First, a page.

The Nachiket Mor Committee is looking into the issue of how to make financial inclusion really effective and not merely a slogan to be soon forgotten. The All India Rural Credit Survey Committee of Direction, in its Report in the 1950s, acknowledged the world over as a pioneering work - had poignantly said that the authorities periodically wake up to the problems of rural credit, whenever there is a crisis, but soon forget all about it once the crisis has passed. Over the past 60 years we have had the Community Development Project, the Package Programme, the Integrated Rural Development Programme, the Twenty-Point Programme, the Service Area Approach and of course, now, financial inclusion. Financial inclusion cannot be effective in a vacuum; there has to be some real sector activity which can be supported by the financial sector.
Cartelisation of the savings bank deposit rate
While the RBI would no doubt wish to wait for the Nachiket Mor Report, there is one issue relating to the savings bank deposit rate, which needs urgent attention.
In remote rural areas, the first contact a customer has with banks is through the opening of a savings bank account. As part of the financial liberalisation, term deposit rates were freed in the mid 1990s and each bank now fixes its own structure of term deposit rates. Since the mid-1990s, the deregulation of the savings bank deposit rate has been debated extensively. The major banks have made shrill noises that deregulation of the savings bank deposit rate will result in chaos. It was further argued that banks now have sweeping accounts, where holders of savings bank accounts can arrange to have automatic sweeping out of excess balances and automatically replenish the savings bank account whenever it falls below a predetermined minimum figure. Again, in term deposits, there are multiple option deposits, which provide ready liquidity to term deposit holders. It is argued that if small savers, particularly in rural areas, do not use these facilities, it is their own fault- such thinking is elitist and cannot be countenanced.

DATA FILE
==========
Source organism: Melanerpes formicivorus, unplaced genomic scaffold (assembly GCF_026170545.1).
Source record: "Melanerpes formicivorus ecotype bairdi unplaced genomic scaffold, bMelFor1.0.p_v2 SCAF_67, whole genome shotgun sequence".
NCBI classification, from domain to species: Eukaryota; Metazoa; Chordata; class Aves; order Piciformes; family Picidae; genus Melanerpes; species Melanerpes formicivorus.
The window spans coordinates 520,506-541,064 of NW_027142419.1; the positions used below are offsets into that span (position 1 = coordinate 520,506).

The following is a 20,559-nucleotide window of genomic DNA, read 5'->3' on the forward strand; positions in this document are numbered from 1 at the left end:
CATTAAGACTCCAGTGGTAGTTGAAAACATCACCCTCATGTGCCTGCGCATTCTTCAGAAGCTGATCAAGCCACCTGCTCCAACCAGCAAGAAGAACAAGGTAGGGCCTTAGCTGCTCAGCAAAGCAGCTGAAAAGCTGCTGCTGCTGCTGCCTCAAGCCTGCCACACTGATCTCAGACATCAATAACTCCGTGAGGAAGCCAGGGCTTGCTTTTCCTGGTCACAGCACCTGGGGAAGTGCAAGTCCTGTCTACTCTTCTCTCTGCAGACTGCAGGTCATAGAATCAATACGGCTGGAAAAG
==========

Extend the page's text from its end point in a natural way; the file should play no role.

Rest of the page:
In November 2011, Governor Subbarao took a momentous decision to deregulate the savings bank deposit rate and each bank was free to set its own interest rate. While a few small private sector banks have set their own rate, all the public sector banks, the large private sector banks and foreign banks, operating like an informal cartel. have uniformly fixed the savings bank deposit rate at 4.0 per cent, the erstwhile regulated rate. Banks with a low proportion of current and savings bank accounts (CASA) would largely benefit by raising their savings bank rate. The question is whether there is a cabal of a few large banks with high CASAs putting the fear of God of retaliation if any large bank, particularly in the public sector, breaks rank and independently fixes its own savings bank rate. RBI needs to use suasion on October 29, 2013, to reiterate the spirit of its November 2011 deregulation and urge banks not to resort to an informal cartel. Sooner or later, the Competition Commission and, or, the courts would intervene and the banks will have egg on their faces. Hopefully the Nachiket Mor Committee will also focus on this important issue.
Please Note: This article was first published in The Freepress Journal on October 21, 2013. Syndicated.
This column, Common Voice is authored by Savak Sohrab Tarapore. Mr. Tarapore, is an economist and he runs his own Multi-Language Syndicated Column. Mr. Tarapore's other column, which appears in The Hindu Business Line, is titled Maverick View.